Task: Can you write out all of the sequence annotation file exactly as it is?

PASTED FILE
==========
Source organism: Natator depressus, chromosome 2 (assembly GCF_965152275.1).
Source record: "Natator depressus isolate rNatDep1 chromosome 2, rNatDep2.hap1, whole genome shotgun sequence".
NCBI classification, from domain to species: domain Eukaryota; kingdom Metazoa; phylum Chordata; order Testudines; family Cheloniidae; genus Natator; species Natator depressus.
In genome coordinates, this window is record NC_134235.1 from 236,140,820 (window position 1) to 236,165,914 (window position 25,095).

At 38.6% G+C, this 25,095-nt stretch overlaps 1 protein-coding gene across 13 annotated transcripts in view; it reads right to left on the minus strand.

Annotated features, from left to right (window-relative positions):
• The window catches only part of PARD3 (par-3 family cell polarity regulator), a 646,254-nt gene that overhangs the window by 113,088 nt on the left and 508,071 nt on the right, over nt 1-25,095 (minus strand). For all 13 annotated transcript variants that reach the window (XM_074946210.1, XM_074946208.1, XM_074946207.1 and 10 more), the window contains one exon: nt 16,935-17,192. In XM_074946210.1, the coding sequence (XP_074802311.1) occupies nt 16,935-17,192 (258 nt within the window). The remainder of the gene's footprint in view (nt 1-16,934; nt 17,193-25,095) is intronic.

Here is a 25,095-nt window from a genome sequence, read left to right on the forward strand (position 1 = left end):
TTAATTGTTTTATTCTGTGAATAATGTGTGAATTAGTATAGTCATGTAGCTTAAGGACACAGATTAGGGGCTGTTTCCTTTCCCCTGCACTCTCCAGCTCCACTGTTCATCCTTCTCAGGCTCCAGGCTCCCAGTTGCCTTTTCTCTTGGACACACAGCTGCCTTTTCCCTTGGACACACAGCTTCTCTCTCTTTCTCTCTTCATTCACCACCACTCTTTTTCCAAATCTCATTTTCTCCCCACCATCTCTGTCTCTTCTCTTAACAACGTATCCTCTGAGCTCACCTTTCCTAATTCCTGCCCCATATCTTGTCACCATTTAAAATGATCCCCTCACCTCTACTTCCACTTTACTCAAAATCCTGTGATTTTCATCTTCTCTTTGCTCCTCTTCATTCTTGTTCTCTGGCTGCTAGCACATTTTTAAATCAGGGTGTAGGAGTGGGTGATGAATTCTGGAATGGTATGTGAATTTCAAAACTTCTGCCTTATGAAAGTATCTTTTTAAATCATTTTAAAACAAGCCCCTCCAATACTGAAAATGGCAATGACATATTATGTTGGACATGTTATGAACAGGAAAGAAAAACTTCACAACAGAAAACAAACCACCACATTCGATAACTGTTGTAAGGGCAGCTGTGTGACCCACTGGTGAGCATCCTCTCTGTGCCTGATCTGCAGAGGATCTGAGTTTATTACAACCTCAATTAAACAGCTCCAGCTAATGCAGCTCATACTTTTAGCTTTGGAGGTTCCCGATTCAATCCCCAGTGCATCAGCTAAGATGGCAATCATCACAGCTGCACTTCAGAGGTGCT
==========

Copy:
Source organism: Natator depressus, chromosome 2 (assembly GCF_965152275.1).
Source record: "Natator depressus isolate rNatDep1 chromosome 2, rNatDep2.hap1, whole genome shotgun sequence".
NCBI classification, from domain to species: domain Eukaryota; kingdom Metazoa; phylum Chordata; order Testudines; family Cheloniidae; genus Natator; species Natator depressus.
In genome coordinates, this window is record NC_134235.1 from 236,140,820 (window position 1) to 236,165,914 (window position 25,095).

At 38.6% G+C, this 25,095-nt stretch overlaps 1 protein-coding gene across 13 annotated transcripts in view; it reads right to left on the minus strand.

Annotated features, from left to right (window-relative positions):
• The window catches only part of PARD3 (par-3 family cell polarity regulator), a 646,254-nt gene that overhangs the window by 113,088 nt on the left and 508,071 nt on the right, over nt 1-25,095 (minus strand). For all 13 annotated transcript variants that reach the window (XM_074946210.1, XM_074946208.1, XM_074946207.1 and 10 more), the window contains one exon: nt 16,935-17,192. In XM_074946210.1, the coding sequence (XP_074802311.1) occupies nt 16,935-17,192 (258 nt within the window). The remainder of the gene's footprint in view (nt 1-16,934; nt 17,193-25,095) is intronic.

Here is a 25,095-nt window from a genome sequence, read left to right on the forward strand (position 1 = left end):
TTAATTGTTTTATTCTGTGAATAATGTGTGAATTAGTATAGTCATGTAGCTTAAGGACACAGATTAGGGGCTGTTTCCTTTCCCCTGCACTCTCCAGCTCCACTGTTCATCCTTCTCAGGCTCCAGGCTCCCAGTTGCCTTTTCTCTTGGACACACAGCTGCCTTTTCCCTTGGACACACAGCTTCTCTCTCTTTCTCTCTTCATTCACCACCACTCTTTTTCCAAATCTCATTTTCTCCCCACCATCTCTGTCTCTTCTCTTAACAACGTATCCTCTGAGCTCACCTTTCCTAATTCCTGCCCCATATCTTGTCACCATTTAAAATGATCCCCTCACCTCTACTTCCACTTTACTCAAAATCCTGTGATTTTCATCTTCTCTTTGCTCCTCTTCATTCTTGTTCTCTGGCTGCTAGCACATTTTTAAATCAGGGTGTAGGAGTGGGTGATGAATTCTGGAATGGTATGTGAATTTCAAAACTTCTGCCTTATGAAAGTATCTTTTTAAATCATTTTAAAACAAGCCCCTCCAATACTGAAAATGGCAATGACATATTATGTTGGACATGTTATGAACAGGAAAGAAAAACTTCACAACAGAAAACAAACCACCACATTCGATAACTGTTGTAAGGGCAGCTGTGTGACCCACTGGTGAGCATCCTCTCTGTGCCTGATCTGCAGAGGATCTGAGTTTATTACAACCTCAATTAAACAGCTCCAGCTAATGCAGCTCATACTTTTAGCTTTGGAGGTTCCCGATTCAATCCCCAGTGCATCAGCTAAGATGGCAATCATCACAGCTGCACTTCAGAGGTGCT